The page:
Google Diagnosis

Good COLD morning!

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It was 25 degrees in Ocala this morning, meaning you northerners must be shakin’ in your boots!

Last Night

Ryan and I took Sadie on a cold walk before dinner last night and came home to eat hot homemade soup. (More on that at lunchtime, because I’m pretty positive leftovers will be my lunch today.)

We spent the hour or so before bed immersed in The Scorch Trials and are already thoroughly enjoying the novel. For my fellow PBF Book Club participants, we’ll be voting on January’s book tomorrow, so stay tuned. Discussions about December’s book, The Violets of March, will take place today!


Today’s workout introduced arms back into my strength-training routine!

I’ve been cautious about working out my arms ever since I seriously sliced my pinky on Saturday. Today I figured I’d do whatever exercises didn’t stress my pinky or put pressure on my still-healing wound.

In the end my workout looked like this:

arm workout

I super-setted the front shoulder raises and tricep dips and this workout flew by!

Google Diagnosing

During my workout, I also spent some time talking with two doctors at the gym.

This morning I awoke with a really odd feeling right above my chest… almost like a gigantic bubble that wouldn’t go away. It didn’t feel like a burp or anything else I’ve ever felt before and I was a little unnerved.

When I would drink water it would briefly subside, but then quickly return.

I’ve seen these two guys working out at our gym before and noticed them leave in scrubs after showering. I eventually got the courage to go over and pester them about my weird bubble thing since I figured they were in the medical field. I’m sure they never get asked random health questions by anyone ever.

Though they didn’t have a direct answer for me (obviously), they made me feel better about my weird bubble and I went about my workout feeling a little less anxious than I did when I first Googled my symptoms on my phone on our way to the gym.

Google diagnosing can make you one paranoid person! I often turn to the internet to “self diagnose” any issues I’m having and most of the time I feel like it’s a fairly decent resource if you rely on reputable sites like the Mayo Clinic for answers, though nothing can ever take the place of actually seeing a doctor. (Please know I’m not advocating self-diagnosing!)

I used to write about pharmaceuticals, side effects and medical conditions in my previous job and let me just say that I’m surprised I didn’t turn into a hypochondriac! Surprisingly, that job actually made me feel much better about knowing where to locate quality resources online and gave me  better understanding of knowing when issues are serious enough to seek out a professional opinion.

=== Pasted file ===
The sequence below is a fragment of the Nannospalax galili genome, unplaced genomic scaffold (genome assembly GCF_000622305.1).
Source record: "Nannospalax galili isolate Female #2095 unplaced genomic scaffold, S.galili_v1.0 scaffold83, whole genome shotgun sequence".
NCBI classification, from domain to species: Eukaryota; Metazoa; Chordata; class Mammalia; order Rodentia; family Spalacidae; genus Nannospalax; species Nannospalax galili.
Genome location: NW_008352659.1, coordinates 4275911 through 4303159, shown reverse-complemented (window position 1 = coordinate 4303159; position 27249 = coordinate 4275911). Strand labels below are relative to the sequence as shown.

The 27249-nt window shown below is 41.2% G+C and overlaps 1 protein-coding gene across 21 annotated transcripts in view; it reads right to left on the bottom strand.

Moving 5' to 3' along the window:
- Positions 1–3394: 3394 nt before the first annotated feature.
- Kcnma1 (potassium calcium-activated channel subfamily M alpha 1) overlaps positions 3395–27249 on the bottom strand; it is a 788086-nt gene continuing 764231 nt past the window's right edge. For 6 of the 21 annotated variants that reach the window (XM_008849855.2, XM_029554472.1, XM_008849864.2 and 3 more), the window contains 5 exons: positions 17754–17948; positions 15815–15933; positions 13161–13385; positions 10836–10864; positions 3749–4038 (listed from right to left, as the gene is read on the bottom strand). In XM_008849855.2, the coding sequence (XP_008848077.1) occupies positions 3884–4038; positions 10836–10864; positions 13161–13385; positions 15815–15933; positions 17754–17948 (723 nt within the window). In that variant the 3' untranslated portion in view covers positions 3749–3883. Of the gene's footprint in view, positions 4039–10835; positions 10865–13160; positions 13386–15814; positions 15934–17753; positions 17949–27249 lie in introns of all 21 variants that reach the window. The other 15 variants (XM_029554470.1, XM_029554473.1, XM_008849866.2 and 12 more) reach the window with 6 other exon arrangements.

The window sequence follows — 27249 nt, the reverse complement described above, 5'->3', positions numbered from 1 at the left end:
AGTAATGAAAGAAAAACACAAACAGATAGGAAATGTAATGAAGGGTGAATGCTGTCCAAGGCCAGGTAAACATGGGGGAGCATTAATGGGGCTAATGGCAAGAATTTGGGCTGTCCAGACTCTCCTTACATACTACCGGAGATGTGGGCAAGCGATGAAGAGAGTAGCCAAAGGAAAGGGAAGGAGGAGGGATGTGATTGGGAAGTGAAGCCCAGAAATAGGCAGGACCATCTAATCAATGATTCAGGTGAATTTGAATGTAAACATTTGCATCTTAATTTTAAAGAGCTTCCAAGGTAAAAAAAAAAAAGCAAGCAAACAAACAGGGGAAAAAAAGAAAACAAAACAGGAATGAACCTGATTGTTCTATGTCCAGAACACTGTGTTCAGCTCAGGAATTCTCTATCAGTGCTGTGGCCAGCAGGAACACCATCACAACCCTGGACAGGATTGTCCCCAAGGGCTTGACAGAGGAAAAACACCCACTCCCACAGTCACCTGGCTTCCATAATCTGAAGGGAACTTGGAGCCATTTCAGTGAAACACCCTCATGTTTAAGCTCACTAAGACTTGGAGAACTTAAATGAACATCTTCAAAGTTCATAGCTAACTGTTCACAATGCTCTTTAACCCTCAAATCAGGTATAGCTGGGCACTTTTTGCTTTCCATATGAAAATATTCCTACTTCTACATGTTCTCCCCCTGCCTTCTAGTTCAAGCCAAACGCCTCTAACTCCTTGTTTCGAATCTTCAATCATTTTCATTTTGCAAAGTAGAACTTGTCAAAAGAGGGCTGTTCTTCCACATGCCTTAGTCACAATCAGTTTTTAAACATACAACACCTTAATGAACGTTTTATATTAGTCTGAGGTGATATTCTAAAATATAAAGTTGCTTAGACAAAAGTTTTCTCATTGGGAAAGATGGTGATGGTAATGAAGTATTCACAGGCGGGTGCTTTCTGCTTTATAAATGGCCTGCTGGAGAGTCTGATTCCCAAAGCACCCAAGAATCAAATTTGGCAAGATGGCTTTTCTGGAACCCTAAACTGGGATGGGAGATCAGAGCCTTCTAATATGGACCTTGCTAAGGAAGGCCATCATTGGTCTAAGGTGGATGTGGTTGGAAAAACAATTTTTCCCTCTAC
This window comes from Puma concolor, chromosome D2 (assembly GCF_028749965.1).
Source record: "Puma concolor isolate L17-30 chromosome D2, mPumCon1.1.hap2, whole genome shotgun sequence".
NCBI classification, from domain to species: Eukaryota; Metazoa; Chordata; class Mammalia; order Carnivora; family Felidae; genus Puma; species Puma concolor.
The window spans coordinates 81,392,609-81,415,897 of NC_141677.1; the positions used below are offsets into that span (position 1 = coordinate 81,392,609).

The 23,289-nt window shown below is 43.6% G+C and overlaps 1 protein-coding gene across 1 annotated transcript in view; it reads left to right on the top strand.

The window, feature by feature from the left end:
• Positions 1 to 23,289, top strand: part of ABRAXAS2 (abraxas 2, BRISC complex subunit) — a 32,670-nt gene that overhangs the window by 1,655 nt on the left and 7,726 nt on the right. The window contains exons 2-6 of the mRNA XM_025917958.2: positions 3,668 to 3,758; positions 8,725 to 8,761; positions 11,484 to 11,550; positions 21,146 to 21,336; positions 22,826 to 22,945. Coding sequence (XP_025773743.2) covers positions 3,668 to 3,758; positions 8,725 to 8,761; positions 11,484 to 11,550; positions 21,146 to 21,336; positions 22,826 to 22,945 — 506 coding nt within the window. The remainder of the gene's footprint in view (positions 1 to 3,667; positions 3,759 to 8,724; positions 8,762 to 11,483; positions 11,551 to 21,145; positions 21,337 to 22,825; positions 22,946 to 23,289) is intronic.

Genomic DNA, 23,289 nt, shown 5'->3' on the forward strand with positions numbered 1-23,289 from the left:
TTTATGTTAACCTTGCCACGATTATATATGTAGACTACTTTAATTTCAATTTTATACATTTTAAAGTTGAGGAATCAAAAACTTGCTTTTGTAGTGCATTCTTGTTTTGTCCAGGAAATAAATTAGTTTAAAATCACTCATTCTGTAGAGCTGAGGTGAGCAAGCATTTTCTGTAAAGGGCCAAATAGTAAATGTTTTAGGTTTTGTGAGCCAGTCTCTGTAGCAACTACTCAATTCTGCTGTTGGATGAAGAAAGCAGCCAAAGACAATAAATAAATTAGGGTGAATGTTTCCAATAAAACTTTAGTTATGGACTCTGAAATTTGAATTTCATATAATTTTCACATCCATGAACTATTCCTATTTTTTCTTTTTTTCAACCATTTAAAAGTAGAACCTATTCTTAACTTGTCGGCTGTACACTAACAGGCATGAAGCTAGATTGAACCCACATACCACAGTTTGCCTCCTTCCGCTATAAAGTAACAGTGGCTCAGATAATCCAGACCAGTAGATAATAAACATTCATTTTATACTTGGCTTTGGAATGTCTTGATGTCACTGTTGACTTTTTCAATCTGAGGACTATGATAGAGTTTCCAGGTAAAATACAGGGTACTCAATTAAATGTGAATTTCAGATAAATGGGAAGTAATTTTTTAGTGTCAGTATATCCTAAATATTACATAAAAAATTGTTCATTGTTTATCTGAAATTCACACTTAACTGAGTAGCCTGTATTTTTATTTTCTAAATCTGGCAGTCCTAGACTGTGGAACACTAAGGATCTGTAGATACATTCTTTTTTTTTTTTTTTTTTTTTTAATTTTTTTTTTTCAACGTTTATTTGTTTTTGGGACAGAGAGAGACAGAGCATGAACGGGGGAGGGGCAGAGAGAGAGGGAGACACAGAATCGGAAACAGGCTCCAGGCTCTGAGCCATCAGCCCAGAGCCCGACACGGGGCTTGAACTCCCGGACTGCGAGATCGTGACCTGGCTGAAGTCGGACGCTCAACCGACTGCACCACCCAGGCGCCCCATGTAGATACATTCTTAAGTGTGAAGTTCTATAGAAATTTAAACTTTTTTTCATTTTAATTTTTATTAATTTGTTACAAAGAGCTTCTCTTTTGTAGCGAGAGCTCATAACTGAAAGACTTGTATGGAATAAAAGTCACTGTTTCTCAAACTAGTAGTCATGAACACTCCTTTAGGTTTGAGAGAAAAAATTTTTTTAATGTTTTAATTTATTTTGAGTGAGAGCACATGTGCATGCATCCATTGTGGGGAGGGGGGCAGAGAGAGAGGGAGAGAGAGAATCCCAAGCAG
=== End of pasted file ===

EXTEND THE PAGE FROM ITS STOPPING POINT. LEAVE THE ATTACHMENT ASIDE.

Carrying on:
After we got home from the gym and showered (thank you, Ryan, for washing my hair while I had my left hand wrapped in a plastic bag), it was time for breakfast.

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I ate a filling batch of overnight oats made with Greek yogurt, milk, chia seeds, honey, oatmeal and a freshly sliced banana.

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Question of the Morning

  • Do you ever use the internet to “self diagnose” health issues? Any crazy stories out there?

Of Possible Interest


  1. heather says

    i’m sure you LOVE ; ) random blog readers trying to diagnose you . . . but maybe you have an esophageal spasm? i had a similar problem this spring and thought i was having heart problems. all is well.

    did you eat/drink anything weird last night besides the soup?


  2. says

    All I have to say is that every time I try to google what is wrong with me, it says I have AIDS. I do not have AIDS and have no reason to believe that I might. It’s just weird that no matter what symptoms I type, it says I have it. For the record I do not and have not ever had AIDS.


  3. says

    So I just wanted to say that the same thing you described happened to me earlier this year in my upper back. It lasted a couple days and it was SUPER painful and just bizarre. From talking to my mom and (yes, I admit, some Googling), I discovered it was something called “trapped wind.” It’s so painful and weird! But I found that simethicone tablets and having someone tap you really hard on the spot like you’d burp a baby will help break up the air bubbles and release that feeling.

    Hope it’s gone away by now!


  4. Maggie Gardner says

    Okay so I am a nurse and I do the same thing all the time and then turn around and tell my patients to not google medical stuff. It can get scary! But from what you are describing it sounds like what I have had before. And of course googled it right away. It feels like there is a bubble or pill in your throat, but there is nothing. It would have me swallowing over and over again. What I found out is that the esophagus can get inflamed and cause that feeling of a ball in your throat right above your sternum. It can be caused from heartburn/indigestion or stress. Nothing that a little Tums and/or vino can’t help:) It is just a really annoying feeling!
    Hope you are feeling better!



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